"For me a brain tumor and its treatments are not a pause in the adventure of life, but instead a part of the adventure of life." Mary has survived big hair, a brain tumor, coming out, distressed bowel syndrome, hallucinations, radiation, and a car wreck. Here Mary takes us from public transportation horrors to the joys of sharing life with you. Though you probably won't want to have a brain tumor; you will wish that you could see the world through Mary's eyes. Sister Jen
May 2, 2017
Mary with collage and clutter
Saturday, December 29, 2012
Do you hear what I hear?
imagined that little lamb in the Christmas song didn’t really say anything to
the shepherd boy about hearing a song. Though Christmas is the season of
miracles, this seemed like pure fiction to me—improbable enough to suggest that
a Southerner probably wrote it.
however, I’ve changed my mind. I think the little lamb got a hearing aid like I
did and is amazed by all there is to hear like I am. The little lamb is
reminding the shepherd boy of the miracle of sound and song, a miracle that the
shepherd boy has come to take for granted.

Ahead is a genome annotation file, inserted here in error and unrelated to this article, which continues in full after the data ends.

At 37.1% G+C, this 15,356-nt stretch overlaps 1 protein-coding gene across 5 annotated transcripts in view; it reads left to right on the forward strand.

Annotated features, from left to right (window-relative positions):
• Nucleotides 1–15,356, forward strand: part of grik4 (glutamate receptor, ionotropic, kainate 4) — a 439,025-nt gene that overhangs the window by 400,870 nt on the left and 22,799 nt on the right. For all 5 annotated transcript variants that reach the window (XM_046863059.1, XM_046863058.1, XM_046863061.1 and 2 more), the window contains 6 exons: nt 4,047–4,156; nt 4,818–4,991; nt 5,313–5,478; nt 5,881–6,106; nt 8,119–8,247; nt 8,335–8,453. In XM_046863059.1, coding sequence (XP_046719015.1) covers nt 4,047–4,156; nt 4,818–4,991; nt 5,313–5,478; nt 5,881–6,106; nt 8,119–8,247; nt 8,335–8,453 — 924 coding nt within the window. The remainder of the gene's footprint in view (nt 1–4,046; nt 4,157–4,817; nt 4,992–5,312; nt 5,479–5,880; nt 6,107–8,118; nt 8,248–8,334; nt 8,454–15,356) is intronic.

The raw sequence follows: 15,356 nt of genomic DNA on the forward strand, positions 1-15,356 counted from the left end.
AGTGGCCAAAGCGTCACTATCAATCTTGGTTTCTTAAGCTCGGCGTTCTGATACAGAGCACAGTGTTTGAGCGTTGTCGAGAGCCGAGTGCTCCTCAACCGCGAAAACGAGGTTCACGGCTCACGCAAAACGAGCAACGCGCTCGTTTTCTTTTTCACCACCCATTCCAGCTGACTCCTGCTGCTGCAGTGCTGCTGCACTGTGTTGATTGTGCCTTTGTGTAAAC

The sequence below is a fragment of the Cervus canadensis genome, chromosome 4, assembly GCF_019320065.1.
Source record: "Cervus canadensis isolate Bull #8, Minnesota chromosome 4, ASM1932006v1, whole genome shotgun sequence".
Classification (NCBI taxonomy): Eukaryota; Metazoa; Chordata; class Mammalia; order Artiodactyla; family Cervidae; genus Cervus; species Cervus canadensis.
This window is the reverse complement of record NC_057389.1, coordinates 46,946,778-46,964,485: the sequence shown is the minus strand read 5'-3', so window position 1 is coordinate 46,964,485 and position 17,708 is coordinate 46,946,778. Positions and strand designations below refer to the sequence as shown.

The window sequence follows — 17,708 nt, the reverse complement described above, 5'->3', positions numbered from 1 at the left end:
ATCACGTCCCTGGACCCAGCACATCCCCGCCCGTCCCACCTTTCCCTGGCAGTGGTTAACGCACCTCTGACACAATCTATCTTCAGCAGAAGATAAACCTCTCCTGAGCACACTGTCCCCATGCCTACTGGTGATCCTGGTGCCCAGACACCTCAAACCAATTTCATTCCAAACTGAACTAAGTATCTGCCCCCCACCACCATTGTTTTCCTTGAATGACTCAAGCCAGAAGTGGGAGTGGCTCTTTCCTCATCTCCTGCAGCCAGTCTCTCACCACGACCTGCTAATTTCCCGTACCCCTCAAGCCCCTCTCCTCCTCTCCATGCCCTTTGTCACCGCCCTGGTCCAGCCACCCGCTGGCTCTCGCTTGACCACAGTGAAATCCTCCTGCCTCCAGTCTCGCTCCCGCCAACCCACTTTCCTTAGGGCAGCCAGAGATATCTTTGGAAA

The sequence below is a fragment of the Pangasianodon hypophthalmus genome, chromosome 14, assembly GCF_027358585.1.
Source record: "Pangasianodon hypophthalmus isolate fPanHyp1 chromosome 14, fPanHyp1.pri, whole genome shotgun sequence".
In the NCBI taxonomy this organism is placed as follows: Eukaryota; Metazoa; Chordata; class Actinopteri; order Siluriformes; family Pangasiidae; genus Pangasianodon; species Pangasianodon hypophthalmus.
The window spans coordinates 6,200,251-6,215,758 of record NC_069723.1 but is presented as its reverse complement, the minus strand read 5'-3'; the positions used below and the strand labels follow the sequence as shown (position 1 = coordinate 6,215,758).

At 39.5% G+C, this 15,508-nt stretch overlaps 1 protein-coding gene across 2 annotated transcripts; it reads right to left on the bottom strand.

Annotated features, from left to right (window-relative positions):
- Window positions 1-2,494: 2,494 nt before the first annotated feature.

See what you
the little lamb to the shepherd boy
“Do you hear what I hear?
Ringing thru the sky, shepherd boy:
Do you hear what I hear?
“A song, a song
High above the tree
With a voice as big as the sea,
With a voice as big as the sea.”
I knew that I
had lost some hearing in both ears after radiation two and a half years ago,
and that the loss in my right ear was more severe than the loss in my left ear.
I became accustomed to sitting myself on people’s right, and when someone to my
right spoke in my right ear, I often said, “What?” and turned my left ear
treated this as odd. Bless them.
I have a hearing aid in my right ear, and I’m overwhelmed by all that I hear.
My rain jacket’s zipper is extremely loud and incredibly close. The floorboards
in our house creak when I walk. Tapping on a computer keyboard sounds like the first giant drops of a Salvadoran spring rain
hitting a tin roof.
I walked through the university under an unusually blue sky, I kept thinking
that I heard a truck’s breaks behind me. I finally figured out that I was
hearing birds singing, and I relaxed and enjoyed their celebratory song. (They
were singing in birdese, “The sun’s out! The sun’s out!” And since my hearing
aid comes with a translator from birdese to English, I could understand them.)
just as there’s always an upside—even to brain tumors—there’s also a downside—even
to a hearing aid.
talking like Owen Meany: voices high and loud. Also, I keep thinking I’m
hearing people on the front porch, so I open the door, but the voices are a
house or two down the street. Perhaps worse, I can hear myself sing.
the birds, I’m singing a celebratory song.